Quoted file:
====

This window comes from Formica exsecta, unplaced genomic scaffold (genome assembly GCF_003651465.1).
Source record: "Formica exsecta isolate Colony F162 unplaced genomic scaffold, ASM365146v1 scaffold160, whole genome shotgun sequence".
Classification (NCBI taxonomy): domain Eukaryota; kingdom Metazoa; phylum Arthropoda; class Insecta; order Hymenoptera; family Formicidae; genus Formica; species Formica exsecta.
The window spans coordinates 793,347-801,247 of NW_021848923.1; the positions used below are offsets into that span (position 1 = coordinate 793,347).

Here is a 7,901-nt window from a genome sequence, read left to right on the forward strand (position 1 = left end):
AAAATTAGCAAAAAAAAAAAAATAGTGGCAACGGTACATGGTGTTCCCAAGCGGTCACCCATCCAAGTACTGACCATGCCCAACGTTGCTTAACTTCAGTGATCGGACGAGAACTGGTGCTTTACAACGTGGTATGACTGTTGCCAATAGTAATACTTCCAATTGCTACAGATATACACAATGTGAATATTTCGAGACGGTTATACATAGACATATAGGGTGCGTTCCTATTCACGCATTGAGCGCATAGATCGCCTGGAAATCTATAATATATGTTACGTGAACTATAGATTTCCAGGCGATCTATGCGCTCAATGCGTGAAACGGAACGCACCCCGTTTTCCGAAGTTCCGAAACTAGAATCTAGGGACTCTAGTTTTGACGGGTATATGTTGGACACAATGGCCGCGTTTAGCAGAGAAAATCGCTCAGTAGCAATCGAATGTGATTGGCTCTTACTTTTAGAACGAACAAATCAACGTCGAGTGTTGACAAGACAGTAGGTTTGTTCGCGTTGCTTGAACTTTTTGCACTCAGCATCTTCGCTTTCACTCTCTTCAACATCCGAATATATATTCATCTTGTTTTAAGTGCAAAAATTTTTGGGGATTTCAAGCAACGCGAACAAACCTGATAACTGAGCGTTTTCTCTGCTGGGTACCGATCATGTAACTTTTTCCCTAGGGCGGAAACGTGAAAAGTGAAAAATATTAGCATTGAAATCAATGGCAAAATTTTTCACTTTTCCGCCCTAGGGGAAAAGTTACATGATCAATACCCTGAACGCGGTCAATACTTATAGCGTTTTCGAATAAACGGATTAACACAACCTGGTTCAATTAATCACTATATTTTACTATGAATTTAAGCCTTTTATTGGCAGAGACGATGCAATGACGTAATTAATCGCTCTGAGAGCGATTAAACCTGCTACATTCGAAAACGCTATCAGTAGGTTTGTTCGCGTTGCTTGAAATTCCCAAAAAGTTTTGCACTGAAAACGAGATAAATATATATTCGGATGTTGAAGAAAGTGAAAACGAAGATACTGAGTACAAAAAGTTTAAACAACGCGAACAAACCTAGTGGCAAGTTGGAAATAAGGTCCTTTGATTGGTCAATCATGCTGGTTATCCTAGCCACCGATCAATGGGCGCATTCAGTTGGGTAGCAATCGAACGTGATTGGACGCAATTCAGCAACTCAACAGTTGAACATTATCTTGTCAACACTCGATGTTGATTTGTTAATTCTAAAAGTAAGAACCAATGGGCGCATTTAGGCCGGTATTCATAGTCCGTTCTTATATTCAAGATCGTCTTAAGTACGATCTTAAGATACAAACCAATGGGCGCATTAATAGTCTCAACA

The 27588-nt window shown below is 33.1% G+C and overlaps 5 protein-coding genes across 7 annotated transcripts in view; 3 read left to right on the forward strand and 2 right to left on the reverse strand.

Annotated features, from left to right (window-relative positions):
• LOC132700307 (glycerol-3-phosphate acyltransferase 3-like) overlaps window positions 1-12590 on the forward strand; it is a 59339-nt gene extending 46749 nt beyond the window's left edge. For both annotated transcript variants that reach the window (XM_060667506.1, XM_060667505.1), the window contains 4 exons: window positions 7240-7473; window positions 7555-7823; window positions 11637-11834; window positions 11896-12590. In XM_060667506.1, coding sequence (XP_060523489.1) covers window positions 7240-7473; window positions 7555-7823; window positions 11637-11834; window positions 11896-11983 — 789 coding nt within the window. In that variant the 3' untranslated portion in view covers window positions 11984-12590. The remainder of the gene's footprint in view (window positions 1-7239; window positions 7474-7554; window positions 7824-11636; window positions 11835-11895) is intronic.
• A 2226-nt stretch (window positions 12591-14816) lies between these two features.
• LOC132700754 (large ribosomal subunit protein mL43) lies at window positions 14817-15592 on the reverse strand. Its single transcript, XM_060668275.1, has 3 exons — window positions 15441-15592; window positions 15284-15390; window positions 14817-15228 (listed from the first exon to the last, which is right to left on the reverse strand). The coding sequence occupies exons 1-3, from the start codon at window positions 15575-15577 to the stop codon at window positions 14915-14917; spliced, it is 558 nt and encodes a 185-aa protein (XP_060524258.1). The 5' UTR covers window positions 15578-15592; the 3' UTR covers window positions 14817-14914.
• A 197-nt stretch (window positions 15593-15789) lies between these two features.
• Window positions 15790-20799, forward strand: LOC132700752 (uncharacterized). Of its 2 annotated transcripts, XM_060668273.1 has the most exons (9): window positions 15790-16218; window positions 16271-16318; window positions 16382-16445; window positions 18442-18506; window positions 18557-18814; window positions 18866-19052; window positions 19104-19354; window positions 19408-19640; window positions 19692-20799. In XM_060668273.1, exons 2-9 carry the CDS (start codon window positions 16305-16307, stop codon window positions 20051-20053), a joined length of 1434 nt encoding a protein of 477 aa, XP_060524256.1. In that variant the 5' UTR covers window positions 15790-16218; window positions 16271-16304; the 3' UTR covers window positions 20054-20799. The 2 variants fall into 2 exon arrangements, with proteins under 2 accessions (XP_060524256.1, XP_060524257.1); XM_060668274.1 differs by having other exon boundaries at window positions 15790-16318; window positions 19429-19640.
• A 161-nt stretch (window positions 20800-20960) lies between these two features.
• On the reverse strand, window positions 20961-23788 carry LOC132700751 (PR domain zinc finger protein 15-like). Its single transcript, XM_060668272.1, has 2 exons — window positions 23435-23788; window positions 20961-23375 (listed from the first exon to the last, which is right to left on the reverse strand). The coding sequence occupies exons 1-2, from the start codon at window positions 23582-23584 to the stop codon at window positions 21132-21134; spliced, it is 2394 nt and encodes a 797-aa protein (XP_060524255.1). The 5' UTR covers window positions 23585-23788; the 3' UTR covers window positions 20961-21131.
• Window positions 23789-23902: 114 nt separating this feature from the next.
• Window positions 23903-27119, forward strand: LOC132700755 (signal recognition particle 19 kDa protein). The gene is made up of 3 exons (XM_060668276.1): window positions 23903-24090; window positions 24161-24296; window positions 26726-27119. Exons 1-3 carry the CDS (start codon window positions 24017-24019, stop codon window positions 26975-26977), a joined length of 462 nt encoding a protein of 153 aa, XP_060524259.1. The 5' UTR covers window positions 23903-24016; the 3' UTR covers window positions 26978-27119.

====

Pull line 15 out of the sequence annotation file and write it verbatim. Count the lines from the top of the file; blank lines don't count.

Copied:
• On the reverse strand, window positions 20961-23788 carry LOC132700751 (PR domain zinc finger protein 15-like). Its single transcript, XM_060668272.1, has 2 exons — window positions 23435-23788; window positions 20961-23375 (listed from the first exon to the last, which is right to left on the reverse strand). The coding sequence occupies exons 1-2, from the start codon at window positions 23582-23584 to the stop codon at window positions 21132-21134; spliced, it is 2394 nt and encodes a 797-aa protein (XP_060524255.1). The 5' UTR covers window positions 23585-23788; the 3' UTR covers window positions 20961-21131.